New Decade of Hope

2016 I wrote:

“In the months immediately following Cody’s diagnosis, we were mourning. Mourning the loss of what we thought was a typically developing child. Then we quickly went through all the grieving stages (in no particular order) and still do at times. Then you hit the panic button wondering what therapy do we choose and what is best for Cody? Of all the 200 methods out their specifically for Autism, where do you start and who do you trust to help guide you through this journey?

But then suddenly, we changed—our eyes, like Cody’s, opened. Looking at the same landscape and seeing something different.

We pressed forward with as much early intervention therapy Cody could handle. Books stacked in piles on the nightstand along with countless articles found on my Kindle to research and sponge everything we could learn about Autism. Our lives rearranged.

Then about half way through the year, we began to get settled into a rhythm of therapies. Books finished, different schools of thought studied, conversations about fundraisers started, prayers said, progress snail-slow (but subtly occurring).

And recently for the first time the word “on” is contingent and he makes a vocalization when he wants something “on”. Not always sounding like “on” but he knows he must vocalize.

It’s those small steps and brings us such joy and hope.”


As you have observed we have quite the vocabulary that extends far past “on”. I would never believe we would have the countless words that we do today. And the thousands that he knows already but just can’t expressively say them yet.

THIS is WHY we hold onto HOPE. Hope does not mean we want a cure or to fix him, we just want to hold on to HOPE that he continues to progress at the speed he has already.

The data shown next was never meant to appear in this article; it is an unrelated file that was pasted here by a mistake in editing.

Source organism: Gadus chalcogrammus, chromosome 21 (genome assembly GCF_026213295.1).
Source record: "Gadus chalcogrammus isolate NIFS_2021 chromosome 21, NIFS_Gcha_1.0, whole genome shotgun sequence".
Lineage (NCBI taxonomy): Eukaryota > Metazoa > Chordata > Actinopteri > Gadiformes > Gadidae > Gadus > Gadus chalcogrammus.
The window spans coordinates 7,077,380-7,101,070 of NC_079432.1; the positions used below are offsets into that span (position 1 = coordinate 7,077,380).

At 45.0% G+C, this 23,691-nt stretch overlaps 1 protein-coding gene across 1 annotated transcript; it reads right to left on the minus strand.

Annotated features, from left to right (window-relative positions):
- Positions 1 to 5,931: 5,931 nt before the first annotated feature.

Hope in 2020❤️

Happy New Years to all our followers! Your support and encouragement means the world.

Published by mamalamaneustupa

Bio My name is Shelley Neustupa. I am a mother of two cool boys and a wife of 22 years to my high school sweetheart. My oldest son attends the University of Oklahoma. Boomer! My youngest is in 2nd grade and was diagnosed with Autism and Mixed Receptive Expressive Disorder at age 2. Since his diagnosis, I promised him I would advocate and educate as hard as he works each day in therapy. I began writing and have been able to touch many parents that may be new to this journey providing them with actual experiences (not candy coated), support and resources through my entries. Writing is my therapy and my hope one day that my nonverbal son will be able to take these diaries and speak about his own journey and how autism relates to his own experiences. Who knows he and his older brother may become National Speaker’s one day? Come along on our journey to better understand our lives through the eyes of a boy with autism, his Skilled Companion dog Jude, his big brother (and best friend) and mom and dad. My raw vulnerability captures the everyday moments of our journey and will bring even more awareness. A week does not go by where we do not learn something new about ourselves and I want to share these chapters with you. My Sons Undeniable Strengths… Extremely smart and figures out things quickly. Has a memory that allows him to remember more things than I could ever hope for. Persuasive by his personality and sheepish looks. Overabundance of stamina and strength. Loves the outdoors. Enjoys life and always has fun with an unforgettable smile. You can find us here: Writer: Autism Through His Eyes Facebook Instagram YouTube Pinterest Canine Companions for Independence News Interview Cody and Skilled Companion Jude - Our Story

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